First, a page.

|Publication number||US4864251 A|
|Application number||US 07/270,906|
|Publication date||Sep 5, 1989|
|Filing date||Nov 14, 1988|
|Priority date||Nov 14, 1988|
|Publication number||07270906, 270906, US 4864251 A, US 4864251A, US-A-4864251, US4864251 A, US4864251A|
|Inventors||Bruce K. Baur|
|Original Assignee||Tektronix, Inc.|
|Export Citation||BiBTeX, EndNote, RefMan|
|Patent Citations (1), Referenced by (7), Classifications (11), Legal Events (4)|
|External Links: USPTO, USPTO Assignment, Espacenet|
The present invention relates to a compensation circuit for a power amplifier and, in particular, to a compensation circuit for an output transistor in a flyback output circuit.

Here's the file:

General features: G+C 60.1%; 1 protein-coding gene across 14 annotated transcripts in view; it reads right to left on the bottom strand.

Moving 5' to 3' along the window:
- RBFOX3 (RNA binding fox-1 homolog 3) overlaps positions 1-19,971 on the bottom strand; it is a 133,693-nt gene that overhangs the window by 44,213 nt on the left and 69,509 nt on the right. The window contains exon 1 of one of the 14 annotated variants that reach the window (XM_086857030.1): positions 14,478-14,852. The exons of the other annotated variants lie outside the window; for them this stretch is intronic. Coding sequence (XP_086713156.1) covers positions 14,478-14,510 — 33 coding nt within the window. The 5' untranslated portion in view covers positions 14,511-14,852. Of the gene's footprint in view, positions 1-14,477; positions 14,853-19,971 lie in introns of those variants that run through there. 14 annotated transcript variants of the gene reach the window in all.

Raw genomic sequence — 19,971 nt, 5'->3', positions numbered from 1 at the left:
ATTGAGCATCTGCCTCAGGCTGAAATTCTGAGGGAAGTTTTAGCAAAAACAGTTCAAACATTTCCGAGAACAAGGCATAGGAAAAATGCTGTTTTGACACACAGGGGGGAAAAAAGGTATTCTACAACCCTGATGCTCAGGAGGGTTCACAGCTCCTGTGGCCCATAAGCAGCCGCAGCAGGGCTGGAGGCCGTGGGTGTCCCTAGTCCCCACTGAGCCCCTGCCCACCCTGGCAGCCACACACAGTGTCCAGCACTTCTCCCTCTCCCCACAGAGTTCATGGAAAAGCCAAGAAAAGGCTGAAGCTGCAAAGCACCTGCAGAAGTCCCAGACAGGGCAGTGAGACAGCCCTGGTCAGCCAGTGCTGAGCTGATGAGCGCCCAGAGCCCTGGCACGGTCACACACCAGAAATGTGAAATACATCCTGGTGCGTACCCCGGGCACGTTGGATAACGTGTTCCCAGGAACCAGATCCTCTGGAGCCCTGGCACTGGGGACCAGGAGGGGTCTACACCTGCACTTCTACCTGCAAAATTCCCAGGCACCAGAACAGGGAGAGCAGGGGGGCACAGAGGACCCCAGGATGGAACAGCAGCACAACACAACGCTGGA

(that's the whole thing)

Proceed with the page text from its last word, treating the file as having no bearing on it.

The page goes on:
Power amplifiers designed to function as flyback output circuits typically operate as high current switching devices that drive inductive loads, such as a yoke mechanism of a horizontal deflection circuit of a display system employing a cathode ray tube. An output transistor in the flyback output circuit is coupled to receive an input current on its base electrode causing the transistor to conduct and to develop an induced storage charge in the base. A ramping saturation voltage is developed on the collector of the output transistor as current flow increases in the collector. A high, reverse current is applied to the base electrode to rapidly remove the storage charge on the base and turn the transistor off. Once the storage charge is removed from the base, the current flowing in the collector of the transistor drops to zero as the voltage on the collector spikes-up to a high value, for example 4 KV. The voltage spike immediately falls in the negative direction until it is clamped just below zero volts by damping diodes in the flyback circuit.